When Emma Sasha Silver loses her eyesight in a nightmare accident, she must relearn everything from walking across the street to recognizing her own sisters to imagining colors. One of seven children, Emma used to be the invisible kid, but now it seems everyone is watching her. And just as she’s about to start high school and try to recover her friendships and former life, one of her classmates is found dead in an apparent suicide. Fifteen and blind, Emma has to untangle what happened and why—in order to see for herself what makes life worth living.
Unflinching in its portrayal of Emma’s darkest days, yet full of hope and humor, Rachel DeWoskin’s brilliant Blind is one of those rare books that utterly absorbs the reader into the life and experience of another.
As Emma, the protagonist in adult writer DeWoskin's profound YA debut, knows, "we're all only a half-second disaster, mistake, or choice away from being changed forever." At the start of Emma's freshman year, she loses her sight in a freak accident. Despite help and support from her parents, six siblings, best friend Logan, and classmates at Briarly a school for the blind Emma attends before she "mainstreams" back to her local high school Emma wants to curl up and die. But when Claire, a friend from her "old life," kills herself by swallowing a cocktail of painkillers and drowning, Emma rethinks her "PBK" (poor blind kid) attitude and her approach to recovery. While writing the book, DeWoskin learned Braille at the Chicago Lighthouse for the Blind, and her sensitivity to details (comparing characters' voices to smells, textures, and colors; describing conflicted reactions to Emma's blindness) shows. By using Claire's death as a counterpoint to Emma's misfortune one chosen, the other inflicted DeWoskin enables her characters and readers to put tragedy into perspective. Ages 12 up.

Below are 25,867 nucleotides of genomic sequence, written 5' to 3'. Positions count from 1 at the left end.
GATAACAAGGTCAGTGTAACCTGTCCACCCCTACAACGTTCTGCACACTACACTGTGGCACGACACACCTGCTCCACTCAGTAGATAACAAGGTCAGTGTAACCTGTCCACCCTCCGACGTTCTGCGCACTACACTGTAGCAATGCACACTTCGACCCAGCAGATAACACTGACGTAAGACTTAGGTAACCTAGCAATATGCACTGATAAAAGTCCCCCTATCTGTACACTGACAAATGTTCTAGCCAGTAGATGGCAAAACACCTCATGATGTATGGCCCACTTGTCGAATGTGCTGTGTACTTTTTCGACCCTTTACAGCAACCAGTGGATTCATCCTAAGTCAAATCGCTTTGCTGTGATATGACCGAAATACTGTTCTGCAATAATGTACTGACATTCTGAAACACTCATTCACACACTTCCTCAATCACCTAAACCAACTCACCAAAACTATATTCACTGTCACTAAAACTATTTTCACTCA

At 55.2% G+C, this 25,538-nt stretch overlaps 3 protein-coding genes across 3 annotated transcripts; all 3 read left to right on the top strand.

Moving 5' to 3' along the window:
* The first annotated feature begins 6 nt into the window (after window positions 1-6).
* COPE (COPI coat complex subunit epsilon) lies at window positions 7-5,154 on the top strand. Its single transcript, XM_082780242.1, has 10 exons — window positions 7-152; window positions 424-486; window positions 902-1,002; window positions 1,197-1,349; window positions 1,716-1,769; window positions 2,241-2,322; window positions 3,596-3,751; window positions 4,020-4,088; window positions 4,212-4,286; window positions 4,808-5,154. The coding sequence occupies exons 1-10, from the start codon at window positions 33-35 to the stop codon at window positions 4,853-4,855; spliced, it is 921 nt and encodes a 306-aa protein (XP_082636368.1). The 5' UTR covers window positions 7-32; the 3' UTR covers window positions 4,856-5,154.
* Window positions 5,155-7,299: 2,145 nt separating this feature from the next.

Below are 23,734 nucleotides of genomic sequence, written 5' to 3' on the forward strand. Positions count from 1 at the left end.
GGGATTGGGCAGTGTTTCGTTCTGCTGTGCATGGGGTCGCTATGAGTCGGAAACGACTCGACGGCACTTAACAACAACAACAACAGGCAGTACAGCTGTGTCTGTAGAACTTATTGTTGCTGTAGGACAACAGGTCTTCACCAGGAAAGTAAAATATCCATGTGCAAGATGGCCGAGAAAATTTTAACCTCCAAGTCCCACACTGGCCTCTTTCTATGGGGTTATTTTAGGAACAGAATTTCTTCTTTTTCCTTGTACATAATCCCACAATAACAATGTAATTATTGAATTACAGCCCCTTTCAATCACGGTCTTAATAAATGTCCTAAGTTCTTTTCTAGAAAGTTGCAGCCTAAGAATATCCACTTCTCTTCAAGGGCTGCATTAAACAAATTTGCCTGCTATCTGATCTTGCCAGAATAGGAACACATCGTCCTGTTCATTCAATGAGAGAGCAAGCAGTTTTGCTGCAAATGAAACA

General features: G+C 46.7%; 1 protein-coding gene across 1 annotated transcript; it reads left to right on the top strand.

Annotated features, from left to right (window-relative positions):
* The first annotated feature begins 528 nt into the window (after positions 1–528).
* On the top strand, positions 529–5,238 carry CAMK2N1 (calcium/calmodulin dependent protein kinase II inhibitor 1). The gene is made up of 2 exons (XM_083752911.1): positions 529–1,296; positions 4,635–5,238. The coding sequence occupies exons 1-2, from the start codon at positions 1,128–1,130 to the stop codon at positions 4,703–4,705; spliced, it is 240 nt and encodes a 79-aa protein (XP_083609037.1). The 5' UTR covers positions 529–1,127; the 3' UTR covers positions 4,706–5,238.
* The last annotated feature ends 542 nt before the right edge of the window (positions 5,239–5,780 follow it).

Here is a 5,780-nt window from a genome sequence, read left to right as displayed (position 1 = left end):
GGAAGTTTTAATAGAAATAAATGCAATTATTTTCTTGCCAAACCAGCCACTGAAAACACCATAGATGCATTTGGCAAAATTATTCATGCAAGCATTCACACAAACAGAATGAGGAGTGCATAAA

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I loved this book
I have this book right now and I borrowed it from my school library. I'd like to get it on iBooks so I can reread it whenever I want. Emma's story and how she was able to survive being blind taught me many things. I liked how she didn't give up. This has become the most inspiring book I have ever read and I hope other kids will read it and understand how different it is for blind people to live. I enjoyed it so much. Everything Emma did changed her a bit and in the end she was a different her and she liked that her. She wasn't scared anymore and she was very helpful to Annabelle. I just loved this book and hope others like it as much as I do. I would love to read another book about Emma or one about Annabelle and how being blind has affected her.